For Shelley                                                                                                
curated by Joseph A. Gross and Theresa Hioki
326 Gallery
326 7th Avenue, New York, NY

Thursday July 13 - August 18, 2017
Opening Reception: Thursday, July 13th 6-8pm

Rachael Abrams, Tryn Collins, Patricia Fabricant, Ivy Haldeman, Aisling Hamrogue, Heather Morgan, Vanessa Navarrete, Emily North, Sarah Thibault, Janegila Wright

Patricia  Fabricant, Woven Shelley, gouache on paper, woven, 24"x18", 2017

Patricia  Fabricant, Woven Shelley, gouache on paper, woven, 24"x18", 2017

For Shelley unites 10 female artists inspired by the complicated legacy of 1970s independent film icon Shelley Duvall. For many, Duvall evokes a specific time and place in American cinema. Her quirky features and enigmatic style were sources of inspiration for several male auteurs associated with the American New Wave (1968-1980).

In 1973’s “Visual Pleasure and Narrative Cinema,” Laura Mulvey states, “Cinematic codes create a gaze, a world, and an object, thereby producing an illusion cut to the measure of desire. It is these cinematic codes and their relationship to formative external structures that must be broken down before mainstream film and the pleasure it provides can be challenged.”  The loosening of the constrictive Motion Picture Production Codes in the 1960s granted American New Wave filmmakers more flexibility to challenge the stylistic conventions of their predecessors. Although not entirely breaking down the issues addressed by Mulvey, films from this movement explored previously taboo subjects and critiqued the tense social and political climate that arose after Vietnam and Watergate. This prolific yet relatively short-lived moment upended viewers' expectations and allowed for the emergence of an atypical presence like Shelley Duvall.

Duvall’s failed attempt at selling her boyfriend’s art to Robert Altman thrust her into a starring role in Brewster McCloud (1970).  Quickly an Altman muse, she appeared in five more of his films including Nashville (1975), and 3 Women (1977), for which she won best actress at Cannes. Now both a recognizable celebrity and respected actress, she appeared in films by Woody Allen, Terry Gilliam, and most famously, Stanley Kubrick. Her iconic image was epitomized on the cover of Interview Magazine in 1977. In this issue, Duvall recounts—in an interview with Andy Warhol and Bob Colacello—her reluctant initiation into acting:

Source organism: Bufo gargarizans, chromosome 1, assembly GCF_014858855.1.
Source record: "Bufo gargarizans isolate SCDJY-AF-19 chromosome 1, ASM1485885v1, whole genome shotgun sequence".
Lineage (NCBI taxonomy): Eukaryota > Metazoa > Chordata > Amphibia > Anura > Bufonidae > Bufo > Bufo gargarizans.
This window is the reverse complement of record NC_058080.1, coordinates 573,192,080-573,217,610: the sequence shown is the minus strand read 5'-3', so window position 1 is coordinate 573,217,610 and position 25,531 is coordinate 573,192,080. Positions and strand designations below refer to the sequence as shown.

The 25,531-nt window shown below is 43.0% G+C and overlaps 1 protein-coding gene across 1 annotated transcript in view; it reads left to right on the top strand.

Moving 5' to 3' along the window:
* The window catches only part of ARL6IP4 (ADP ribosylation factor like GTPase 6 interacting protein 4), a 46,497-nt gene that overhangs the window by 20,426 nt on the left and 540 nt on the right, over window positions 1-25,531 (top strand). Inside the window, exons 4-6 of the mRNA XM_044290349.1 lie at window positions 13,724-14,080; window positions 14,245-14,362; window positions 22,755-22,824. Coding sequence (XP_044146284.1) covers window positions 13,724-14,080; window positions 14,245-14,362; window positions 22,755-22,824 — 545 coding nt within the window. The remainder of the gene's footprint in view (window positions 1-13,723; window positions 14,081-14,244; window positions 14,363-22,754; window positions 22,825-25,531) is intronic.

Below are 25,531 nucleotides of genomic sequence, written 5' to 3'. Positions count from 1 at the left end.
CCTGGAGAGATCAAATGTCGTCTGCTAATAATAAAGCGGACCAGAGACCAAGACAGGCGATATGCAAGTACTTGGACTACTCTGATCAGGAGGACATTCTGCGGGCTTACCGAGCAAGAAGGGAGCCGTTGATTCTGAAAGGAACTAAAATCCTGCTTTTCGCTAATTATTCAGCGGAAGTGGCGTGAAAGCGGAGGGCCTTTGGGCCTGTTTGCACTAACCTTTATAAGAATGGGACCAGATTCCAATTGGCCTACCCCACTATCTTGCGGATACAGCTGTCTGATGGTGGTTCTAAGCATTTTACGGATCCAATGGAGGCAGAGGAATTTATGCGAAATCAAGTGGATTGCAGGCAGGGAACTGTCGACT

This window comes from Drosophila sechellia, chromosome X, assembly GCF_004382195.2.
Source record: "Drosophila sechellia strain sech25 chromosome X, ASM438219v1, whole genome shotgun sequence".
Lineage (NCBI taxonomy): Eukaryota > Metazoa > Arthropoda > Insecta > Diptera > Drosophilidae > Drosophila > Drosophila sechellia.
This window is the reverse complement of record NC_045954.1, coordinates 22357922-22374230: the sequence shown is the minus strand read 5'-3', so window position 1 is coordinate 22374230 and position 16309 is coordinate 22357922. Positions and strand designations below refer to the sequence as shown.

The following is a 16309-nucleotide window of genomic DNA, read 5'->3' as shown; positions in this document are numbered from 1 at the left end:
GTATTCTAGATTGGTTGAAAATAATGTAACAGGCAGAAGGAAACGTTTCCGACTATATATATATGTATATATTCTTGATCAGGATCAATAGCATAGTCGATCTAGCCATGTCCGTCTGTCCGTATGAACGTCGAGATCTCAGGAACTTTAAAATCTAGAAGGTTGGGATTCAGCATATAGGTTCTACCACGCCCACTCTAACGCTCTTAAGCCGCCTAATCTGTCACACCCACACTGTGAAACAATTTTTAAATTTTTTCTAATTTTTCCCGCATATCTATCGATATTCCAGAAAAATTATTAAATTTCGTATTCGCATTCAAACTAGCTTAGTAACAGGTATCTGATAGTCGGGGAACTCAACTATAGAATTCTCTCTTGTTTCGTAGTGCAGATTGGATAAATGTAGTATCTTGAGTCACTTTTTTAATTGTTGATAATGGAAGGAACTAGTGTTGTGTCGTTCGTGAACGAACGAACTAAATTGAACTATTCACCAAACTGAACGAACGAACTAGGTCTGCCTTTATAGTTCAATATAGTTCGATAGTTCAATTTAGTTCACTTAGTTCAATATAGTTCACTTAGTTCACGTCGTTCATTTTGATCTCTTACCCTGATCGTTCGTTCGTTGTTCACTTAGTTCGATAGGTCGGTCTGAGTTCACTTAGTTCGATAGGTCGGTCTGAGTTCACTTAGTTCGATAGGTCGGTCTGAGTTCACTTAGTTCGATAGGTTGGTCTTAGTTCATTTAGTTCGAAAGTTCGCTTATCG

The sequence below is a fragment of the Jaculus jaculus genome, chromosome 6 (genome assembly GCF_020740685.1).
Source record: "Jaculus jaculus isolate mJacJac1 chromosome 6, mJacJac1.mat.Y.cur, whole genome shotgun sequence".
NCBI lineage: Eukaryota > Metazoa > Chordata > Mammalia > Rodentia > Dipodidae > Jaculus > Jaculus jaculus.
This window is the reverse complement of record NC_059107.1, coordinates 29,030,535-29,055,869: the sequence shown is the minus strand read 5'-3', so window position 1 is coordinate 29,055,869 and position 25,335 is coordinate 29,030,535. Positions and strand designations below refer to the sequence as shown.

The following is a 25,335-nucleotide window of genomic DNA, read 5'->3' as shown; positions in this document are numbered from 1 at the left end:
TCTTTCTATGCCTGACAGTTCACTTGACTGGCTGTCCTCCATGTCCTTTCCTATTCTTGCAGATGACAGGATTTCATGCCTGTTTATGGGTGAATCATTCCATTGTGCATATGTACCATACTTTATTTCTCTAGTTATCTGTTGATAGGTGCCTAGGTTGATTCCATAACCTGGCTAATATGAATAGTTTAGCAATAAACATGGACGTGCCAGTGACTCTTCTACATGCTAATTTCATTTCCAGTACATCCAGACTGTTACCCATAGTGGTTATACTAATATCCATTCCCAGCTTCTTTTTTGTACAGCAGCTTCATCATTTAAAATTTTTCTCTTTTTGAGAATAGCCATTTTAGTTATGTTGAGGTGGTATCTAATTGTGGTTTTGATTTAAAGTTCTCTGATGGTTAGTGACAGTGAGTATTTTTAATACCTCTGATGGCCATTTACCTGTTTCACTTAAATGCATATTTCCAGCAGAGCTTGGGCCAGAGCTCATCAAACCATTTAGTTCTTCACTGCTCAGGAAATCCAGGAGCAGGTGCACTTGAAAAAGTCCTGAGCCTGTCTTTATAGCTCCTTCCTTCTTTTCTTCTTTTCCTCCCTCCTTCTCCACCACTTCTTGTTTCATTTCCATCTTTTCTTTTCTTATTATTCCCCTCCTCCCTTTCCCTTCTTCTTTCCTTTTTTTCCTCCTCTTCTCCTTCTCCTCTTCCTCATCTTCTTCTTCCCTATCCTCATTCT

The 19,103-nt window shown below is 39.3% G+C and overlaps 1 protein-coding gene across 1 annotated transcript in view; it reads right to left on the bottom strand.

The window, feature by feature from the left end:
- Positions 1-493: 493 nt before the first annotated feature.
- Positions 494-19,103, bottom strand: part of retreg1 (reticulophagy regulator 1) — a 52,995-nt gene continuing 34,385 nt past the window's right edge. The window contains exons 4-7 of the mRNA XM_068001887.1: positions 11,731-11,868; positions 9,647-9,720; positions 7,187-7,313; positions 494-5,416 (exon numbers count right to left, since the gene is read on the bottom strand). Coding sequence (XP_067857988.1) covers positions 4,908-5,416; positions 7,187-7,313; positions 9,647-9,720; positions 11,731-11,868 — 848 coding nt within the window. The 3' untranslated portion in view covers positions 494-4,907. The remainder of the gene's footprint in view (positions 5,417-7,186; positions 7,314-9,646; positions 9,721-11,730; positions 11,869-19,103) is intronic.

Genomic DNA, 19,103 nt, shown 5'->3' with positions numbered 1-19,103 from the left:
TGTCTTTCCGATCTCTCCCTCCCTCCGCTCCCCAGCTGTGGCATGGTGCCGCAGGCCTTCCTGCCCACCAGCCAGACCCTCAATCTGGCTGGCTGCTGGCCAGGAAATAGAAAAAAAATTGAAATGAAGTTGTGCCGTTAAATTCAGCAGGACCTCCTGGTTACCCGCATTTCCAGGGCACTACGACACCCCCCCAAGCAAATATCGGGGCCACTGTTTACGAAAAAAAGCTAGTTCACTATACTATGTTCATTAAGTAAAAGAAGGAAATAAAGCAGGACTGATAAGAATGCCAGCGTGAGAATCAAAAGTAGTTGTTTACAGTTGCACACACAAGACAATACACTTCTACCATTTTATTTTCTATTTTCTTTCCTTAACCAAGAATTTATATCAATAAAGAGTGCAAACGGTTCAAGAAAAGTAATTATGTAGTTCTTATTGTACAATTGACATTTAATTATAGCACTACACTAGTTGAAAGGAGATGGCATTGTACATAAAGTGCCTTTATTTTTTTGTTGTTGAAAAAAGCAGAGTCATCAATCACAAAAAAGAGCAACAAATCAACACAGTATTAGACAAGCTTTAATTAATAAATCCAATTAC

DUVALL: Yes, they said, "How would you like to be in a movie?" and I thought, "Oh, no, a porno film," because I'd been approached for that when I was 17 in a drugstore.

WARHOL: What did you do?

DUVALL: The guy left me with the bill for the Coca-Cola. So this time I said, "No, thank you," and they called my parents' house and got hold of me and after a while we became such good friends that I had no fear. I said, "I'm not an actress." They said, "Yes, you are." Finally, I said, "All right, if you think I'm an actress I guess I am."   

By decade’s end, blockbuster films produced by major studios eclipsed the avant-garde and suddenly, Duvall, who had come to redefine celebrity in her brief tenure, fell out of favor. In light of the present political atmosphere, Duvall serves as a reminder that, in a time of cultural turmoil, what is initially seen as peripheral and obscure, may actually bring forth a necessary shift in paradigm.

These paintings, drawings and works on paper (created specifically for the exhibition) present a fresh reanalysis of Duvall’s image, one that aims to look to her legacy from a contemporary vantage point that extends beyond the fixation of the male gaze.

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